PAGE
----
Writings of the general word's body

Monday, October 22, 2007

Joe Guy

Tiata Fahodzi brings it's production of Roy Williams' play, Joe Guy, to the Soho Theatre, London, from 23 October to 24 November. The play is directed by Tiata Fahodzi's Femi Elufowoju Jr, who commissioned Williams to write a play about African and Caribbean tensions in the UK. In an interview with Africa Beyond, the director explains why...

What do you mean by the African Caribbean divide?
There has been a notion of inferiority and superiority between the races. We, as people, have found different reasons to not get on and there has been an intellectual debate about who sold who out. When I was growing up in the UK I was told to go back to my own country and Caribbeans told me to go back to the jungle; Africa was a prehistoric place that stood still in time immemorial.

So relations haven’t improved since you were a child over 40 years ago?
Kids think that to be African is a stigma and feel they need to be more streetwise or ‘urban’ so they recondition themselves. Brian, from Big Brother, is a modern Joe Guy. He is of Nigerian descent and had to pass the truth or dare test on the show. Big Brother asked him whether his real name was Olawale Belo and he burst into tears and asked “How could you do this to me? My name is Brian!”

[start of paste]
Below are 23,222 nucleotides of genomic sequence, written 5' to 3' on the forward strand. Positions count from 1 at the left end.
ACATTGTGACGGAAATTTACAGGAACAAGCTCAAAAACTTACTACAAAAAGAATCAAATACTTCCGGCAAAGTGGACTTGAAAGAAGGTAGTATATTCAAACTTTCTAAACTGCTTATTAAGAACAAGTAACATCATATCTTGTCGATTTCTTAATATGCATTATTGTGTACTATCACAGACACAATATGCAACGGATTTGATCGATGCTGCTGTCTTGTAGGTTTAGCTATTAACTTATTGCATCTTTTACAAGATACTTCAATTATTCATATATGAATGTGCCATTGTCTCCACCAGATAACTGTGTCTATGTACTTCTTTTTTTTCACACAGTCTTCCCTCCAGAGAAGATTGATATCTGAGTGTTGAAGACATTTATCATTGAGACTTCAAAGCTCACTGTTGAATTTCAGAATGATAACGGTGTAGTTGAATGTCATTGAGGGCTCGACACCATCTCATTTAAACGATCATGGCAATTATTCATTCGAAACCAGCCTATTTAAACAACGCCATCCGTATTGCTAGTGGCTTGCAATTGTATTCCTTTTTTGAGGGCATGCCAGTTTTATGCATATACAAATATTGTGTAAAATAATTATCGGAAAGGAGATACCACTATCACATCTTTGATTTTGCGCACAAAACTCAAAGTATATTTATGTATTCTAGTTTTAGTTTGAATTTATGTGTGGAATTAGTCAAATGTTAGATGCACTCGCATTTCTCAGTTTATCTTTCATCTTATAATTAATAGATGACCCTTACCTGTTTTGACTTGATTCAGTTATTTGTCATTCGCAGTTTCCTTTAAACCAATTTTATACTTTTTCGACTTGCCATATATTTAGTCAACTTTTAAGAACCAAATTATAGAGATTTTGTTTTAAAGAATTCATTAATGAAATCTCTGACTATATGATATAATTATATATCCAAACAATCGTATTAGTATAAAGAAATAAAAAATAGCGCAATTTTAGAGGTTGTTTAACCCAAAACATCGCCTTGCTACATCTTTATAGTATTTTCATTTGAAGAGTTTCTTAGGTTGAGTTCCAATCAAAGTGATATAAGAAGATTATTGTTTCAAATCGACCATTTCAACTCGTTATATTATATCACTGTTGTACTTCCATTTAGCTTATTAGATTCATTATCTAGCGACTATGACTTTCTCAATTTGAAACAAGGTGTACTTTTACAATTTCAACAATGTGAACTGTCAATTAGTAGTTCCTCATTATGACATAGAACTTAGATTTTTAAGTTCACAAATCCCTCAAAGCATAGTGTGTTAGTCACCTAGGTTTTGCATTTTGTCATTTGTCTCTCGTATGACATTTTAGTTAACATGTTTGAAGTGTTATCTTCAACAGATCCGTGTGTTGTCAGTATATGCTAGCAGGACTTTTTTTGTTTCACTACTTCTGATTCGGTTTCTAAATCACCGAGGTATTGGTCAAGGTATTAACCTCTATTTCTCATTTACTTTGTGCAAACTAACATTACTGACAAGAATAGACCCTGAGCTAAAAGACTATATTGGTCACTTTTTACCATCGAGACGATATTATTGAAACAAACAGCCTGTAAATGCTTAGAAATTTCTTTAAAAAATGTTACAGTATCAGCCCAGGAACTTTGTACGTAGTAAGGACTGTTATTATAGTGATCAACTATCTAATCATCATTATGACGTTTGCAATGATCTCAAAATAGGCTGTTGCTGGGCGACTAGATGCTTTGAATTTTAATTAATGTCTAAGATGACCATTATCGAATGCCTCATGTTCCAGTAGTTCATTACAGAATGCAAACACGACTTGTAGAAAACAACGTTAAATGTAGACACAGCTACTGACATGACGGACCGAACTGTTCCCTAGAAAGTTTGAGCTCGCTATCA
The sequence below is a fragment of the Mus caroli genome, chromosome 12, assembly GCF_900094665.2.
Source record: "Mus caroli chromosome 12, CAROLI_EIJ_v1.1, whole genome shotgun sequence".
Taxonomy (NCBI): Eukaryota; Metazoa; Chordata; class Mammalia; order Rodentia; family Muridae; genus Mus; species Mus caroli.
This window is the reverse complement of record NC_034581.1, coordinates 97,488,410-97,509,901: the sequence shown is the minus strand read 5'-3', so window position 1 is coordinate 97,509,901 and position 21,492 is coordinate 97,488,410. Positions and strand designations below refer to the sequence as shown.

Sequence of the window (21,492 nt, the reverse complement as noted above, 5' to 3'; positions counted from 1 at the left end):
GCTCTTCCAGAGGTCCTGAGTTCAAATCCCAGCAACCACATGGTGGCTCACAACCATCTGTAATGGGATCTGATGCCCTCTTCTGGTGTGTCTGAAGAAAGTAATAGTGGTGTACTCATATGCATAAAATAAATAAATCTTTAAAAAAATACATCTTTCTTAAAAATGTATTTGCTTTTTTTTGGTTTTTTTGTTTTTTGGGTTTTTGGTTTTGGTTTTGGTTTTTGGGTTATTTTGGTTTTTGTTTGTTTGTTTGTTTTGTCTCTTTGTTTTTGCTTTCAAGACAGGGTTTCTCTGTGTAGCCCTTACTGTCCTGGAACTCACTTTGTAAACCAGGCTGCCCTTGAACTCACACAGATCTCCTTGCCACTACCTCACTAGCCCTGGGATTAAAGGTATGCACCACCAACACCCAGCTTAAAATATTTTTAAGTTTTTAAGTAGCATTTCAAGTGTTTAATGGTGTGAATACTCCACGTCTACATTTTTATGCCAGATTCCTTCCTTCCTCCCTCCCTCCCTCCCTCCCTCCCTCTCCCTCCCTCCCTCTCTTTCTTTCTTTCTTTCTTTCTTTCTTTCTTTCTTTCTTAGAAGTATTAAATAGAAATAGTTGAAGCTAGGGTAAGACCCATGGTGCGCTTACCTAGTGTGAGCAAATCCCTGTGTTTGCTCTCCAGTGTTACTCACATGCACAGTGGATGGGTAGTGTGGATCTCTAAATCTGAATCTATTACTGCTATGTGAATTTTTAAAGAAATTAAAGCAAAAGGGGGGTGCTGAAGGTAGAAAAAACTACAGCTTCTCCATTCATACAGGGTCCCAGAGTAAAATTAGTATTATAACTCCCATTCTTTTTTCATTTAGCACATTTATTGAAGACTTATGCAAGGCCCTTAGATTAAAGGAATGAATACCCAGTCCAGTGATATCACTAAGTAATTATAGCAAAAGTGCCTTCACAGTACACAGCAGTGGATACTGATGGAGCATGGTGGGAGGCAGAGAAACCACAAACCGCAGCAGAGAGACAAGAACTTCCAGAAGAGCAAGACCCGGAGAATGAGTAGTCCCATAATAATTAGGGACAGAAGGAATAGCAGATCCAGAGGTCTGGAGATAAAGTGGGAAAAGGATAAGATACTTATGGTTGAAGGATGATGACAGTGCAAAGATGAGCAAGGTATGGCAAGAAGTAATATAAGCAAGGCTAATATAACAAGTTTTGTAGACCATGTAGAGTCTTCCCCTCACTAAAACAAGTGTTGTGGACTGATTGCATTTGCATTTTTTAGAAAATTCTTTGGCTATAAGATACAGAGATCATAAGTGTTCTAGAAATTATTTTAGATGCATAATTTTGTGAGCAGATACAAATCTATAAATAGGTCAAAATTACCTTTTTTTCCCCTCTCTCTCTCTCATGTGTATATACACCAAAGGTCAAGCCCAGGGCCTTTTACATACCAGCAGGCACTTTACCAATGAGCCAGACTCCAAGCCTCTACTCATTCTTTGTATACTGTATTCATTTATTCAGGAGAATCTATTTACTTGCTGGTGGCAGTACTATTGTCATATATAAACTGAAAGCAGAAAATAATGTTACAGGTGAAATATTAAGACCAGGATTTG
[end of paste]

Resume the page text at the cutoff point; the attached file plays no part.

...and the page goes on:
My eight year old son recently came home crying “Janet called me an African!” And the girl who did that was passing herself off as Caribbean, but she’s Nigerian too like me. Somehow she thinks that being Caribbean means being a better person. There’s a problem and a need to educate our children that to come from Africa is not a bad thing. In the play Africans are victims: some of it is inflicted and circumstance also plays a role. We conform and feel we have to change our name.

1 comment:

Patrick said...

The issue of a divide between Africans and Caribbeans in today's Britain is real and scandalous. Personally, i put it down to Caribbean parents who have a bigoted sense of history and have passed it down to their wards.

I work in education and i see this air of condescension time and time again in schools. And my daily interaction with these impressionable minds leaves much to be desired.
It is sad and appalling that black people haven't learnt from history...We are still ignorant of the "divide and conquer" scheme which has been the norm with Imperial Britain over the years from slavery to colonialism.

For those ignorant Islanders who look down on Africans, well I’ve got news for you: The majority of Africans I know don't think so much of you either. This is the sad truth. And your dysfunctional and self destructive lifestyles have made gospel of a stupid stereotype of blacks in entirety.